With cases of PBIED, the concern will not be for massive loss of life; smaller explosives can be used to as a means of breaching a secured buildings or enclosure. The challenge here is to find a balance of protective, counter-terror security measures with urban design principles more effective entrance arrangement to rest hostile entry.
One solution is the Obexion Blast Blind which provides an interior shield to window aperture. An effective barrier between glass and interior space, the Obexion Blast Blind absorbs the initial pressure wave through automatic closing then later reflects of further pressure such as force or falling debris.
How much damage incurred will depend on the size of the explosive charge, how close the building, vehicle or person is to the explosion on detonation and the duration of the pressure wave. Worst case scenarios are almost impossible to protect against.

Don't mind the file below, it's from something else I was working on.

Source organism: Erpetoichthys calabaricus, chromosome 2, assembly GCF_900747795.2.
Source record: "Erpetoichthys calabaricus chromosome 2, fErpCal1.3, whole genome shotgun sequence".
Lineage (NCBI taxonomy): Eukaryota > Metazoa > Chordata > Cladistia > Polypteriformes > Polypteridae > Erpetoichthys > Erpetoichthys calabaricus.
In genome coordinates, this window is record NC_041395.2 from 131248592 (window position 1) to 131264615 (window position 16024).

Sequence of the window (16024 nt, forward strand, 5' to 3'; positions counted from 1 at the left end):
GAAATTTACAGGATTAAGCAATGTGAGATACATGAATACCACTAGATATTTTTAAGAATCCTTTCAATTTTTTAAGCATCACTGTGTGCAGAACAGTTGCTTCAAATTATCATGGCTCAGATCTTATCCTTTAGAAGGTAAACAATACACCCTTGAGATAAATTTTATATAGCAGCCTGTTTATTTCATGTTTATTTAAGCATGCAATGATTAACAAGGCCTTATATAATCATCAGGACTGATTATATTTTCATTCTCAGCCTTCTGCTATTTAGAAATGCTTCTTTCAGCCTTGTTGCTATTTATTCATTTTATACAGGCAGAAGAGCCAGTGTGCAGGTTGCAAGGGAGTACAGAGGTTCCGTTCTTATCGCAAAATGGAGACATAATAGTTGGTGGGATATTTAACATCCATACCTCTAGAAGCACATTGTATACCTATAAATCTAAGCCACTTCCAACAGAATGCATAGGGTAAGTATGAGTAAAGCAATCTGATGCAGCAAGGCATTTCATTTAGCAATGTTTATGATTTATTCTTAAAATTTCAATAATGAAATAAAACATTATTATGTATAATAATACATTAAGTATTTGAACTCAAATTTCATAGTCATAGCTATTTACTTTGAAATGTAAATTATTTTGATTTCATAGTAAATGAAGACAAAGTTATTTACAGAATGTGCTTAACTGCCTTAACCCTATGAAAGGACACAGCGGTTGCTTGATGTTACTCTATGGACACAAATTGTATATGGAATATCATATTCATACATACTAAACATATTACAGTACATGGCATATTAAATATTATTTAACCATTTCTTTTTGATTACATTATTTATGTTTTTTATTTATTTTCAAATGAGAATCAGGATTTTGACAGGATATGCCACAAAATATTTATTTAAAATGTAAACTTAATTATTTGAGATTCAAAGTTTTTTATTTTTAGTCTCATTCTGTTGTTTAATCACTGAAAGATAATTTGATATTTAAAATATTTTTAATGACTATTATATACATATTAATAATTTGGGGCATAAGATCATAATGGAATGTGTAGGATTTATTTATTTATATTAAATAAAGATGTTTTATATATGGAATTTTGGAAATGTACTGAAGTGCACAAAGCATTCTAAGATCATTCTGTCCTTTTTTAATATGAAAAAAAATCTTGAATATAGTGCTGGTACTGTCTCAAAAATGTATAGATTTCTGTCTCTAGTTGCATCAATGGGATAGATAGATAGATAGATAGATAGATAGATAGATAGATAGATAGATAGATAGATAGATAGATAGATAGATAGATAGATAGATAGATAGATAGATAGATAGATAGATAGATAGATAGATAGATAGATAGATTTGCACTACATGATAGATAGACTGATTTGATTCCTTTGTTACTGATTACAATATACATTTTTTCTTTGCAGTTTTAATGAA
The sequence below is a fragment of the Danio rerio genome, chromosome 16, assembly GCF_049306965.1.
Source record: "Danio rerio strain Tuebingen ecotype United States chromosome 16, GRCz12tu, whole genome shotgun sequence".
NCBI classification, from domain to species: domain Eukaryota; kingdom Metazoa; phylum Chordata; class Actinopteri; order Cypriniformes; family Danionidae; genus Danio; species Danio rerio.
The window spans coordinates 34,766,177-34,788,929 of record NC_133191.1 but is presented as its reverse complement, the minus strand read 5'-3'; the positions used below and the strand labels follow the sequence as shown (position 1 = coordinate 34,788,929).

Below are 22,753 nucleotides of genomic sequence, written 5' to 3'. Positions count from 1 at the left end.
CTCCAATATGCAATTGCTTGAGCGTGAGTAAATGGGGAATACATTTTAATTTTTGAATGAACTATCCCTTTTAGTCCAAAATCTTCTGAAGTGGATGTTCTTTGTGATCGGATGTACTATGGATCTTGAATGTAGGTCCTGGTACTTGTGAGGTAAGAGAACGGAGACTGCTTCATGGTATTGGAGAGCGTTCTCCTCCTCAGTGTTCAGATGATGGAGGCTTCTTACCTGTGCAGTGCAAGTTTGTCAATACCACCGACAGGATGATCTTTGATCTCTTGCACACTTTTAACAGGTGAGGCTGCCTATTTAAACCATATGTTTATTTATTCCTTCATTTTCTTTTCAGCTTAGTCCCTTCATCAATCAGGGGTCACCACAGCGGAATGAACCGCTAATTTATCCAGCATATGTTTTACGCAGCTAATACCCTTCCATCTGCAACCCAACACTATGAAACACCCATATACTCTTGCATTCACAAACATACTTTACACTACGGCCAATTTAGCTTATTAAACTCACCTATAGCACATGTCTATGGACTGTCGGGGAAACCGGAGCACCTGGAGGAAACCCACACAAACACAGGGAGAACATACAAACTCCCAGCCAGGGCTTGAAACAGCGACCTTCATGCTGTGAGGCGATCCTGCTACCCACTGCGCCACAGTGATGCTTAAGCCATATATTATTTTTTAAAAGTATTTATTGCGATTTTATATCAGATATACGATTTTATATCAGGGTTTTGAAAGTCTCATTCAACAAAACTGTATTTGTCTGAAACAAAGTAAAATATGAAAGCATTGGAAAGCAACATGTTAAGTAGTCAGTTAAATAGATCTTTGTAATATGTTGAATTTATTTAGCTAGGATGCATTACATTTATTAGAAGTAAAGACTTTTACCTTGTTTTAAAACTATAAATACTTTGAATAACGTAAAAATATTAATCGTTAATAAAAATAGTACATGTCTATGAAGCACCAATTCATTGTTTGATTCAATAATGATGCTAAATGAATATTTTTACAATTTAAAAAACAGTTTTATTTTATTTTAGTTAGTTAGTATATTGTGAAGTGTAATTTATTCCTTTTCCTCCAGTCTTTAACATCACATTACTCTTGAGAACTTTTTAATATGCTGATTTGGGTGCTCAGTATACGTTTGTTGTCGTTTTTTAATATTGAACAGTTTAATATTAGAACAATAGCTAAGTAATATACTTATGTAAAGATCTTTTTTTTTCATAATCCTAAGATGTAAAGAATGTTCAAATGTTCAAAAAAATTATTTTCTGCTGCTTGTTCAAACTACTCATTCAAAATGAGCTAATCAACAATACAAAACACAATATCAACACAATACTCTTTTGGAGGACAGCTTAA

From the point of view of the emergency services, the most common cause of death from an explosive are not primary blast injuries (been directly hit by the initial pressure wave) but rather secondary blast injuries (those inflicted by flying debris). Enveloping a building with reinforced physical security measures will never 100% mitigate destruction following a large blast, but it will massively reduce casualties from the destruction thereafter.
From a basic security understanding, blast resistance products provide an excellent side benefit of protecting a property against most other threats. Blast resistance entry points such as reinforced doors will at the very least delay an experienced criminal.